Crispy and tasty, yes, but could carrots also strengthen cement and reduce carbon dioxide emissions for the construction industry?
A group of researchers from the British University of Lancaster has been using a domestic blender to mix plant root particles with concrete to see if they can produce a stronger and more environmentally friendly product.
The new material, made by combining ordinary cement with nano platelets extracted from carrots thrown by the food industry, is resistant to cracks and is up to 80 percent stronger than the conventional product.
A group of researchers from the British University of Lancaster has been using a domestic blender to mix plant root particles with concrete to see if they can produce a stronger and more environmentally friendly product. Stock Photo
"Composite materials are not only superior to current cement products in terms of mechanical properties and microstructure, but they also use smaller amounts of cement," said Professor Mohamed Saafi of the Engineering Department at the University of Lancaster.
"This significantly reduces the energy consumption and CO2 emissions associated with cement manufacturing."
The addition of carrots prevents any crack in the concrete, the team said. It also means that less cement is required, therefore, the overall production of carbon dioxide (CO2) is reduced.
According to the estimates of the International Energy Agency, cement is responsible for seven percent of total global CO2 emissions.
In proof of concept studies, the researchers found that the addition of carrot nano platelets resulted in a saving of 40 kg of cement and carbon dioxide per cubic meter of concrete.
"We found that it could increase concrete strength by 80 percent by using a small amount of this new material," Saafi told Reuters.
"Our preliminary results show that adding about half a kilogram of carrot nanomaterial will reduce approximately 10 kilograms of cement per cubic meter of concrete," says the researcher.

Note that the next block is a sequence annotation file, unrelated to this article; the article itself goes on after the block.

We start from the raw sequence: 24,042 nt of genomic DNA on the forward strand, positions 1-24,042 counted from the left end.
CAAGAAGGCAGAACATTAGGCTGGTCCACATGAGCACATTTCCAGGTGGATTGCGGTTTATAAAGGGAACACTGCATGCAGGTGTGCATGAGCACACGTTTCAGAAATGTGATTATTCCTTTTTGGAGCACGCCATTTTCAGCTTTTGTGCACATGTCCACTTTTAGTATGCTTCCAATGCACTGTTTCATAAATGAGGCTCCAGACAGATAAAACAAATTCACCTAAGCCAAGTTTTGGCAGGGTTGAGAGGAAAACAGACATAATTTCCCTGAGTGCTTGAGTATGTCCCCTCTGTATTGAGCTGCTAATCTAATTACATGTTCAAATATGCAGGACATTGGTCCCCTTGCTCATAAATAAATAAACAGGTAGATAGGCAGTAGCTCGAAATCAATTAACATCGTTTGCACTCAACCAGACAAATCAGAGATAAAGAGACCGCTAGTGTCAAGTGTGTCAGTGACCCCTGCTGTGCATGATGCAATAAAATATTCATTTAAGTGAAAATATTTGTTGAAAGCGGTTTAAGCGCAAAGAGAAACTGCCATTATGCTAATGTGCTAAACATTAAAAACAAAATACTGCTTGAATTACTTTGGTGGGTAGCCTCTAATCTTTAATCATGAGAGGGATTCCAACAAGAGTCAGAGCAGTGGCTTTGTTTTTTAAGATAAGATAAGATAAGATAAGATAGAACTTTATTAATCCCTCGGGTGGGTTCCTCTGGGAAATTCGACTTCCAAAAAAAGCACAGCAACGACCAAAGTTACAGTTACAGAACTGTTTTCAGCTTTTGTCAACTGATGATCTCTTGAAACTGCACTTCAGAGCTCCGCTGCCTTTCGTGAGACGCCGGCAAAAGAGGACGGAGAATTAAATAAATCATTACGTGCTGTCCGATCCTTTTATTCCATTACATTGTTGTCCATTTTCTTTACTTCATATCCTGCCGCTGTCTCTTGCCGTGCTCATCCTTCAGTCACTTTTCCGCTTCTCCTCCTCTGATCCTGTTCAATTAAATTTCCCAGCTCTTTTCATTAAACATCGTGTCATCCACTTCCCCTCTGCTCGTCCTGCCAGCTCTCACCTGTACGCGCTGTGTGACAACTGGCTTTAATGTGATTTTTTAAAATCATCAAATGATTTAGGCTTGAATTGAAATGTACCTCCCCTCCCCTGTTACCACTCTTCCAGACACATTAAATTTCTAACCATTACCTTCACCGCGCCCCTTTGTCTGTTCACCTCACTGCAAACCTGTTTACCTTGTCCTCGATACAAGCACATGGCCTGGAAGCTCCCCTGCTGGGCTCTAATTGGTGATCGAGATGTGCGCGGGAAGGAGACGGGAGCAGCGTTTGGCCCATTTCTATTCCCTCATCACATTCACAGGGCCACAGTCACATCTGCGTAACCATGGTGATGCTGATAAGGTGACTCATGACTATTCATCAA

The team has also tested the sugar beet fibers in cement mixtures, with all their vegetables coming from food waste.
The addition of carrots prevents any crack in the concrete, the team said. It also means that less cement is required, therefore, the overall production of carbon dioxide (CO2) is reduced. Cement is responsible for seven percent of total global CO2 emissions. Stock Photo
CAN IT BE CONCRETE SOON TO HEAL FROM THE DAMAGE?
Researchers at Binghamton University have discovered that a fungus called Trichoderma reesei could be used to make concrete with self-healing properties.
When mixed with concrete, the fungus will remain inactive, but, once the first crack appears, the spore growth begins.
By mixing fungi and nutrients in the concrete, the growth of spores could lead to the production of calcium carbonate.
"When cracks occur, water and oxygen will find their way in. With enough water and oxygen, dormant fungal spores will germinate, grow and precipitate calcium carbonate to heal cracks," says Congrui Jin, assistant professor of mechanical engineering.
"When the cracks are completely full and finally no more water or oxygen can enter, the fungi will re-form spores.
"As environmental conditions become favorable in later stages, the spores could be reawakened."
They will continue to test their blends together with their business partners, a Scottish company that manufactures paint using root vegetable fibers.
The researchers are also working on a way to adapt the existing concrete structures with the material to make them stronger without having to start from scratch.
So far, they are studying the use of thin sheets made of plant material that could be added as reinforcement.
These sheets will be more flexible than alternatives such as carbon fiber, which means that they will better protect against potentially harmful forces.
In the course of a two-year project, they will further investigate the capabilities of the material and look for ways to incorporate it into the construction industry.